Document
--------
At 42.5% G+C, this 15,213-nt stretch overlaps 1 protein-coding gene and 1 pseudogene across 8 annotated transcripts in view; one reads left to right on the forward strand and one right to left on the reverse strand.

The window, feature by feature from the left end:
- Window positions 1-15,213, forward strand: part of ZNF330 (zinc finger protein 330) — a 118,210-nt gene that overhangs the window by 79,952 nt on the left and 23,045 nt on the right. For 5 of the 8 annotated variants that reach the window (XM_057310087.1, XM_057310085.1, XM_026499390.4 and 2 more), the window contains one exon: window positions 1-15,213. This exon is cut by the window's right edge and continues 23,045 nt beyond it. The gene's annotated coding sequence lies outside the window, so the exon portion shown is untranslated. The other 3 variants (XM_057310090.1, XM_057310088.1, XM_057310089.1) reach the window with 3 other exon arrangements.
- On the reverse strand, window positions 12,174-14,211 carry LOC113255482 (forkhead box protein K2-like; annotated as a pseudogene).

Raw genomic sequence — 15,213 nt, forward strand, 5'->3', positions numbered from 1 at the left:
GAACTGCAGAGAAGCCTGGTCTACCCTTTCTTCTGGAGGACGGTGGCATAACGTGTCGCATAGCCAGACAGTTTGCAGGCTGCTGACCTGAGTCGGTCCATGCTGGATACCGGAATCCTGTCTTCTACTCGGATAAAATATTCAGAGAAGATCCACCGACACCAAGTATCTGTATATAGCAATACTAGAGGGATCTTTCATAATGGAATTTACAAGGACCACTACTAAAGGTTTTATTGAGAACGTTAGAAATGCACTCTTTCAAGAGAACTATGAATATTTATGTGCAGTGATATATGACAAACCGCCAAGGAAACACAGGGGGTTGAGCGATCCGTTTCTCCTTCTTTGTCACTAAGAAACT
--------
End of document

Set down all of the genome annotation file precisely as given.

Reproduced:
At 42.5% G+C, this 15,213-nt stretch overlaps 1 protein-coding gene and 1 pseudogene across 8 annotated transcripts in view; one reads left to right on the forward strand and one right to left on the reverse strand.

The window, feature by feature from the left end:
- Window positions 1-15,213, forward strand: part of ZNF330 (zinc finger protein 330) — a 118,210-nt gene that overhangs the window by 79,952 nt on the left and 23,045 nt on the right. For 5 of the 8 annotated variants that reach the window (XM_057310087.1, XM_057310085.1, XM_026499390.4 and 2 more), the window contains one exon: window positions 1-15,213. This exon is cut by the window's right edge and continues 23,045 nt beyond it. The gene's annotated coding sequence lies outside the window, so the exon portion shown is untranslated. The other 3 variants (XM_057310090.1, XM_057310088.1, XM_057310089.1) reach the window with 3 other exon arrangements.
- On the reverse strand, window positions 12,174-14,211 carry LOC113255482 (forkhead box protein K2-like; annotated as a pseudogene).

Raw genomic sequence — 15,213 nt, forward strand, 5'->3', positions numbered from 1 at the left:
GAACTGCAGAGAAGCCTGGTCTACCCTTTCTTCTGGAGGACGGTGGCATAACGTGTCGCATAGCCAGACAGTTTGCAGGCTGCTGACCTGAGTCGGTCCATGCTGGATACCGGAATCCTGTCTTCTACTCGGATAAAATATTCAGAGAAGATCCACCGACACCAAGTATCTGTATATAGCAATACTAGAGGGATCTTTCATAATGGAATTTACAAGGACCACTACTAAAGGTTTTATTGAGAACGTTAGAAATGCACTCTTTCAAGAGAACTATGAATATTTATGTGCAGTGATATATGACAAACCGCCAAGGAAACACAGGGGGTTGAGCGATCCGTTTCTCCTTCTTTGTCACTAAGAAACT